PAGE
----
May 28, 2018
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Kay Lebowitz

Bangor lost its “sweetheart” this week with the death of Catharine “Kay” Lebowitz. Tall, impeccably dressed and frequently smiling, Mrs. Lebowitz was a tireless supporter of her adopted hometown. She personified an era when community involvement was expected and easily given.

“Kay always put her community first and she touched many lives,” said Gov. John Baldacci, who served with her in the state Legislature. “She was an icon in the city of Bangor, serving in so many capacities and taking great pride in its people. She remained a tireless friend to all, and showed great spirit throughout all her life.”

Her family moved to Searsport from Massachusetts in the summer of 1920. After graduating from high school in Belfast, she worked for the Works Progress Administration in several Maine locations. At the start of World War II, she went to work for the Navy Supply Pier as executive secretary and personnel officer. After the war, she moved to Boston, but returned to Maine because of her mother’s illness.

She worked for the U.S. Federal District Court as officer in charge of the northern division, until she retired in 1979. After retirement she worked part time for G.M. Pollock and as an abstractor for a Portland firm until 1982.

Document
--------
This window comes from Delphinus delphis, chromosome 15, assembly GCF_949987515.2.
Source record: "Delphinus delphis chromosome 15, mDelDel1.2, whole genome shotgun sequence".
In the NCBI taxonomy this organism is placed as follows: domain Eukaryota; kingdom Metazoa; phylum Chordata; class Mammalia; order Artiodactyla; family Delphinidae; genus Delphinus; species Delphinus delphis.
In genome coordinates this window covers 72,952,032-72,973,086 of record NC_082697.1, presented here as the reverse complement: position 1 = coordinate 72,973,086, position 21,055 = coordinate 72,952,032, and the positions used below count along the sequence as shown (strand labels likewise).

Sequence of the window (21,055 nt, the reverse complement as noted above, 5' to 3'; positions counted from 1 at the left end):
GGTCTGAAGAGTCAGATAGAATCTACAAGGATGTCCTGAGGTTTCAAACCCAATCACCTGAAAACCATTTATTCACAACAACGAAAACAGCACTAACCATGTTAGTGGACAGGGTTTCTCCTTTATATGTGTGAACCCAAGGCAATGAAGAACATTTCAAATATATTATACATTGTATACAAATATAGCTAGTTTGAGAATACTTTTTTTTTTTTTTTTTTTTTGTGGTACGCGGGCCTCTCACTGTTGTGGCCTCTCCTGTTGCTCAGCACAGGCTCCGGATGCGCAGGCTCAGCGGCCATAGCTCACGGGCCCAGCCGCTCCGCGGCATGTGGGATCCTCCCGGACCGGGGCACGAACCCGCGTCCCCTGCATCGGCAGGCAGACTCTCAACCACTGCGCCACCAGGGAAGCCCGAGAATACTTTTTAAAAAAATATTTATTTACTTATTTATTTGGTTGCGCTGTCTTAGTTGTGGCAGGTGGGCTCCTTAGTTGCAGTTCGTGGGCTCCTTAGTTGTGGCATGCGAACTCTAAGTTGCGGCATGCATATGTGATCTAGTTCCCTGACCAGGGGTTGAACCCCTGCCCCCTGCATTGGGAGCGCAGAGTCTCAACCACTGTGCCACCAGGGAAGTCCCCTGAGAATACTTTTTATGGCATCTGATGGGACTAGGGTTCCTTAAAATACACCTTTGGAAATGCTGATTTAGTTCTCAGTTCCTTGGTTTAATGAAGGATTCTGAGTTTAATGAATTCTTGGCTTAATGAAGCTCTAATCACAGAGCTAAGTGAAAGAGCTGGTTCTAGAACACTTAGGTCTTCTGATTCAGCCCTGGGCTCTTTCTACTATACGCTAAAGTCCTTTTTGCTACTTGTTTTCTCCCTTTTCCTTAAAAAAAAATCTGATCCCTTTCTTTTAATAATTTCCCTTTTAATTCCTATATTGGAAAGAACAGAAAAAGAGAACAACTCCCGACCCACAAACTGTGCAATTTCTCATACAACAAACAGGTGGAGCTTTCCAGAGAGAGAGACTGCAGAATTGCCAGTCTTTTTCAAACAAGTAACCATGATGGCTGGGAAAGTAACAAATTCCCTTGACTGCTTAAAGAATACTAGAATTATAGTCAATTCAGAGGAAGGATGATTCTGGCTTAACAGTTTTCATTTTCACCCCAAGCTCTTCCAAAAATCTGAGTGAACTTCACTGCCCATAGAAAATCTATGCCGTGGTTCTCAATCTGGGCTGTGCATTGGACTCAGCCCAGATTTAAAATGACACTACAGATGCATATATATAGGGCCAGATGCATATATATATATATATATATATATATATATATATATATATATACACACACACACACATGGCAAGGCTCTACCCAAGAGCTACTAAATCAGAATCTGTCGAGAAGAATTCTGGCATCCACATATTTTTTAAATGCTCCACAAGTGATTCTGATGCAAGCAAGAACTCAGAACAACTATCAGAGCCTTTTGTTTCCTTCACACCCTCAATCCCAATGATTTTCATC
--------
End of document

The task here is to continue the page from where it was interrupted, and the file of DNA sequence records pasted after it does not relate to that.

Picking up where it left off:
Mrs. Lebowitz said she got “itchy” after her retirement and kept looking for volunteer activities to stay busy. She not only stayed busy, she left a positive mark on Bangor.

She was elected to the Legislature in 1982 and served five terms, her self-imposed limit. She also served on the Bangor City Council.

Beyond this official service, Mrs. Lebowitz served on many local boards and volunteered for dozens of organizations, giving generously of her time and expertise. Among the many groups she worked with are the United Way of Eastern Maine, Eastern Maine Community College, St. Joseph Hospital, Penobscot County Juvenile Justice Committee, Community Health and Counseling, and the Maine Development Foundation.

More recently, she was a member of the Bangor Troop Greeters. Tom Kohl, chairman of the group, called her “everybody’s grandmother.” City officials called her Bangor’s “sweetheart.”

Mrs. Lebowitz, who was 94, was also involved in Fusion:Bangor, a group devoted to making the city more inviting and exciting to those under 40. Cary Weston, one of the group’s founders and a member of the Bangor City Council, organized a special tribute to Mrs. Lebowitz. He had the lights on the city’s standpipe darkened for 94 seconds on Friday.

It was a fitting tribute to one of the city’s leading lights.

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